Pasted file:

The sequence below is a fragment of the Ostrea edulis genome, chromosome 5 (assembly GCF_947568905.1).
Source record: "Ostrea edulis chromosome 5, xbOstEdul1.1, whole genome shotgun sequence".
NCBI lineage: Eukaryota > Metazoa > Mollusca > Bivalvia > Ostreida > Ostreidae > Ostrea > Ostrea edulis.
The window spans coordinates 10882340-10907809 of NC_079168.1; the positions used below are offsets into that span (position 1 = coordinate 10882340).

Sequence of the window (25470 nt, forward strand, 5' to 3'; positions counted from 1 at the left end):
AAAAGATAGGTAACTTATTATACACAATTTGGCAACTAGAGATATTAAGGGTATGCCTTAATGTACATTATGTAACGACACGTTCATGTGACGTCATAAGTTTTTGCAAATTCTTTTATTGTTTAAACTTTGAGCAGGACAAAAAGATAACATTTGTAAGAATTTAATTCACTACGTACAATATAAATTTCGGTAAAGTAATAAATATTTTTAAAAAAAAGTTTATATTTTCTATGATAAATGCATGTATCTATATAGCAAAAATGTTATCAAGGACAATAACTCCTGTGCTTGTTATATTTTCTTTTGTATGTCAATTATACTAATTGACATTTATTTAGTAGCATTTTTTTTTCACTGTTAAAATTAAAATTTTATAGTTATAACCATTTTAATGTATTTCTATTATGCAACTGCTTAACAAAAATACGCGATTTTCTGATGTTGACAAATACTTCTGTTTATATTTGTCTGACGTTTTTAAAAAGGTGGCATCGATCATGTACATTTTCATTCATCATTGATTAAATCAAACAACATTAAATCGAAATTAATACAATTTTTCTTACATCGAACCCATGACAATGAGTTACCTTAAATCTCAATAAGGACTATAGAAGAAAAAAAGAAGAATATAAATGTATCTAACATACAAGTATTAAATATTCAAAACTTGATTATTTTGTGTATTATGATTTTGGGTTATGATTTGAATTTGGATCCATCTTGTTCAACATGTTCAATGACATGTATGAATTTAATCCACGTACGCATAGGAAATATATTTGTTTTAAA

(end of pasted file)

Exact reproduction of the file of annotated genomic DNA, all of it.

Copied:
The sequence below is a fragment of the Ostrea edulis genome, chromosome 5 (assembly GCF_947568905.1).
Source record: "Ostrea edulis chromosome 5, xbOstEdul1.1, whole genome shotgun sequence".
NCBI lineage: Eukaryota > Metazoa > Mollusca > Bivalvia > Ostreida > Ostreidae > Ostrea > Ostrea edulis.
The window spans coordinates 10882340-10907809 of NC_079168.1; the positions used below are offsets into that span (position 1 = coordinate 10882340).

Sequence of the window (25470 nt, forward strand, 5' to 3'; positions counted from 1 at the left end):
AAAAGATAGGTAACTTATTATACACAATTTGGCAACTAGAGATATTAAGGGTATGCCTTAATGTACATTATGTAACGACACGTTCATGTGACGTCATAAGTTTTTGCAAATTCTTTTATTGTTTAAACTTTGAGCAGGACAAAAAGATAACATTTGTAAGAATTTAATTCACTACGTACAATATAAATTTCGGTAAAGTAATAAATATTTTTAAAAAAAAGTTTATATTTTCTATGATAAATGCATGTATCTATATAGCAAAAATGTTATCAAGGACAATAACTCCTGTGCTTGTTATATTTTCTTTTGTATGTCAATTATACTAATTGACATTTATTTAGTAGCATTTTTTTTTCACTGTTAAAATTAAAATTTTATAGTTATAACCATTTTAATGTATTTCTATTATGCAACTGCTTAACAAAAATACGCGATTTTCTGATGTTGACAAATACTTCTGTTTATATTTGTCTGACGTTTTTAAAAAGGTGGCATCGATCATGTACATTTTCATTCATCATTGATTAAATCAAACAACATTAAATCGAAATTAATACAATTTTTCTTACATCGAACCCATGACAATGAGTTACCTTAAATCTCAATAAGGACTATAGAAGAAAAAAAGAAGAATATAAATGTATCTAACATACAAGTATTAAATATTCAAAACTTGATTATTTTGTGTATTATGATTTTGGGTTATGATTTGAATTTGGATCCATCTTGTTCAACATGTTCAATGACATGTATGAATTTAATCCACGTACGCATAGGAAATATATTTGTTTTAAA